In my opinion the statute reviewed here is defective because it makes a crime out of the exercise of the First Amendment freedoms of assembly and speech. The restrictions placed by the majority opinion upon the definition of an "unlawful assembly" do not cure this fatal defect. The statute continues to prohibit the mere assembly of people. It is stressed by the majority that an assembly, to be illegal, must have a "common unlawful purpose." However, a purpose is merely an expression of intent or desire. If it is not acted upon to any degree then it remains merely an expression, and is protected by the First Amendment guarantee of freedom of speech. Thus, we have two of our most fundamental rights involved in this statute, enforcement of which requires the violation of both.
There are many criminal statutes which punish overt criminal acts of unlawfulness. And there are others which can prevent disorder by punishing the beginning steps of such criminal acts. Traditionally, the earliest point at which incipient criminal behavior can be punished within the limits of due process is represented by the conspiracy statutes. But these statutes do not punish the assembling of people to create an illegal goal — the assembly becomes criminal only when an actual agreement is reached to commit a criminal act. This element is crucial to the constitutionality of the conspiracy statutes, since otherwise they would prohibit mere assembly or speech.
The statute in question provides criminal penalties for assembling in a group which has an unlawful purpose, as if this may somehow be inferred on a group level and attributed to every member of the group, without any proof of an agreement among the members or of the acquiescence of the individual charged. It is clear that under the conspiracy laws a person cannot be convicted for merely associating with conspirators. As the Fifth Circuit stated: "It is elementary that neither association with conspirators nor knowledge of illegal activity constitute proof of participation in a conspiracy." But the statute in question goes beyond the limits of the conspiracy statutes and punishes a person for merely associating with others who may have unlawful intentions. This exceeds traditional limits placed upon punishment for the mere possibility of crime.
Roberts v. U.S., 416 F.2d 1216, 1220 (5th Cir. 1969).
If the "common unlawful purpose" of the assembly is not expressed in overt acts, then it can only be gleaned from the thoughts or words of those assembled. But it is only when thoughts and words become acts that they are subject to criminal penalties. As we made clear in White v. State:
330 So.2d 3 (Fla. 1976).
"We hold that mere words, when used as a tool of communication, are constitutionally protected. The protection fails only when (1) by the manner of their use, the words invade the right of others to pursue their lawful activities or (2) by their very utterance, they inflict injury or tend to incite an immediate breach of the peace." 330 So.2d at 7.
If a group of people should congregate that is their right. If they talk among themselves their speech is protected. Even if they discuss ideas which are repugnant to the community and express violent or otherwise distasteful desires, their assembly and speech remain protected. Only when their speech goes beyond the communication of ideas and becomes a criminal act, such as the incitement of others to imminent violence or the formation of a criminal conspiracy, does it lose its protection. If the generalized expressions of those assembled become specific and threatening, or if the individuals exercise their rights of assembly and speech in an unduly loud or obtrusive manner, then the law becomes effective to prevent them. Otherwise they are within the protection of the First Amendment.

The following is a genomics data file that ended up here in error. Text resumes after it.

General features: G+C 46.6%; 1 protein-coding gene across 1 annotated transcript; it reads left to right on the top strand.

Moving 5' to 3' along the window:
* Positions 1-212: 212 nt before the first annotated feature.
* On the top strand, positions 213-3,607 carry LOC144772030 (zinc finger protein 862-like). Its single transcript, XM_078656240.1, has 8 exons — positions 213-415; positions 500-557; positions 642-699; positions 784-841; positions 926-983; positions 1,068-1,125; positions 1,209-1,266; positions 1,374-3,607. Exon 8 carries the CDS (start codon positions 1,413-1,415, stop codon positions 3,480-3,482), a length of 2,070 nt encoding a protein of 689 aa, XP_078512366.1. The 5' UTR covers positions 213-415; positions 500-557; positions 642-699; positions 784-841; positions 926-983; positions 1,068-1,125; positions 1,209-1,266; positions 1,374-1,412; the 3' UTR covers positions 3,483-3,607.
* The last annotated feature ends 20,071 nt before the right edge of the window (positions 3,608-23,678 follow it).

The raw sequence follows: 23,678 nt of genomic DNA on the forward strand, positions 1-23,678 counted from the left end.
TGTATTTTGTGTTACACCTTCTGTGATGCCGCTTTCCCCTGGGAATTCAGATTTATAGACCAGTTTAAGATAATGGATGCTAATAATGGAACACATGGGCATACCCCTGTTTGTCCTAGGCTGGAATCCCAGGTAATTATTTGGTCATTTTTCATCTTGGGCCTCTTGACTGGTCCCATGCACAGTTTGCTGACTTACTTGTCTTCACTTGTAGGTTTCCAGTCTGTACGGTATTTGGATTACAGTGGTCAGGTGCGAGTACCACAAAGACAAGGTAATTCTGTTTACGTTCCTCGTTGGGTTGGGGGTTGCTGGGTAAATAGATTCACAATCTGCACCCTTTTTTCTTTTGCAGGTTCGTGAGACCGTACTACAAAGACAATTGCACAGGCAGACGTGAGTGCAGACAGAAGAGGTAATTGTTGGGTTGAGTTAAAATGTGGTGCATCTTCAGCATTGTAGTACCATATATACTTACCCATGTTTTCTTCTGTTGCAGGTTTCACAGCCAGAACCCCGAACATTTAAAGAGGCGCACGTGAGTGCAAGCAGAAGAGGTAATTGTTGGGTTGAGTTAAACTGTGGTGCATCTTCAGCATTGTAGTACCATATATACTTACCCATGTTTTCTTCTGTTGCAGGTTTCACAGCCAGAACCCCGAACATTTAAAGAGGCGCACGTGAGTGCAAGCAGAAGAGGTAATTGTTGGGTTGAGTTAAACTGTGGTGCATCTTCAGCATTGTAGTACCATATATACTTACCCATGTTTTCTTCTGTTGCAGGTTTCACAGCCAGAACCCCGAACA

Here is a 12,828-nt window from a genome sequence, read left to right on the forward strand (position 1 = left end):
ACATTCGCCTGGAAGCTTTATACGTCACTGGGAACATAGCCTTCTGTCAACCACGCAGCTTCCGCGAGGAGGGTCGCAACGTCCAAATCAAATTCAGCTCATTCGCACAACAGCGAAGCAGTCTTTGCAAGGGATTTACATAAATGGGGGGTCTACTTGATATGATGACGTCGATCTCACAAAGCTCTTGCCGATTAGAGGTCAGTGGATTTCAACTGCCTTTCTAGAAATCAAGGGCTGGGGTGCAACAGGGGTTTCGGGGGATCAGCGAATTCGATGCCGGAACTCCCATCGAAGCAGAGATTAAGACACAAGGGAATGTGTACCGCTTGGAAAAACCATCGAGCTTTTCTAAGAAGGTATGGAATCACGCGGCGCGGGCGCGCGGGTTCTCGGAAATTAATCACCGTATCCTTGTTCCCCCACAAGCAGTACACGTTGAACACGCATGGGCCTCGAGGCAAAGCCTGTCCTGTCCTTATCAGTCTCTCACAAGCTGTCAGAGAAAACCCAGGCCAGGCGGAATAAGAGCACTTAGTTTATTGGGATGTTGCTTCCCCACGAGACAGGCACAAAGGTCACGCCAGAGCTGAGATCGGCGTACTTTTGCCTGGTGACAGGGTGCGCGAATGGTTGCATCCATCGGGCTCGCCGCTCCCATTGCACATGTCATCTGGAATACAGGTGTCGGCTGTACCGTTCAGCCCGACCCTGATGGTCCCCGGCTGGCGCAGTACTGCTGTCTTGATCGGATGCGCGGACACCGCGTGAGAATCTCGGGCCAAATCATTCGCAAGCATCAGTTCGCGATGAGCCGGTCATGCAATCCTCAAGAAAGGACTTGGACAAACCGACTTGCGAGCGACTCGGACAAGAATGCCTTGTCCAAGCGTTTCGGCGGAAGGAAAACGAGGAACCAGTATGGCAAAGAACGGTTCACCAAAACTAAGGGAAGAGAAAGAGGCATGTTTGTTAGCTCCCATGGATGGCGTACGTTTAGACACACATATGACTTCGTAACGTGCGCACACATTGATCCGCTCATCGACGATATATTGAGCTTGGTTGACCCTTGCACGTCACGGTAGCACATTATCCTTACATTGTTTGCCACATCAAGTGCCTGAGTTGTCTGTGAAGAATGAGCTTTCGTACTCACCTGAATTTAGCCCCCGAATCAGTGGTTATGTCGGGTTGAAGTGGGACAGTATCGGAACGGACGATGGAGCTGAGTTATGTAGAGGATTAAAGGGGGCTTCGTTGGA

By this statute the law begins to punish at the point where people have merely gathered together, at a time when their purported "common unlawful purpose" is merely the inference of neighbors. The threat to public welfare is too speculative to allow such an imposition upon the rights of free association and speech.
As we stated in State v. Beasley, construing the anti-riot statute (Section 870.01, Florida Statutes), for speech to constitute an incitement to riot the state must allege and prove "circumstances justifying a clear and present danger of a riot in accordance with its elements as heretofore set out and that the language used by the defendant tended to incite the persons assembled to an immediate breach of the peace." There are no such limitations found in our construction of Section 870.02. As the statute is now drafted and construed, constitutionally protected speech and association could be criminally punished.
317 So.2d 750 (Fla. 1976).
It is difficult to conceive of a situation in which people could "assemble in such a manner as to give rational, firm, and courageous persons in the neighborhood of the assembly a well-grounded fear of a breach of the peace" without committing acts which are adequately proscribed by other, constitutionally valid, penal statutes. If the crowd were armed, or were making threats to passersby, or were trespassing, the situation would come within the proscription of a number of valid criminal statutes. Should there be rioting, or the incitement to riot, the case would be adequately covered under Section 870.01, which we held constitutional in Beasley, supra. Should there be an express agreement to commit a crime, then a conspiracy would be established under Section 777.04. But if the crowd were peacefully gathered, and the "common unlawful purpose" was to be gleaned merely from their words, uttered in a lawful manner, then it is hard to understand how this could cause well-grounded fear in a rational and courageous person. Thus, the statute is not only unconstitutional but redundant, since by its construction it is virtually impossible to violate without incurring a criminal penalty under a more valid penal statute. The statute allows a person who is doing nothing more than exercising his First Amendment freedoms to be criminally punished. This is precisely what is meant by overbreadth.
This statute, which affects so vitally the freedoms of association and speech, is too broadly drawn to be saved by restrictive interpretation. It is an unconstitutional law which can only produce more harm than good. It is useless, yet dangerous, and should be eliminated.
For these reasons, I must respectfully dissent.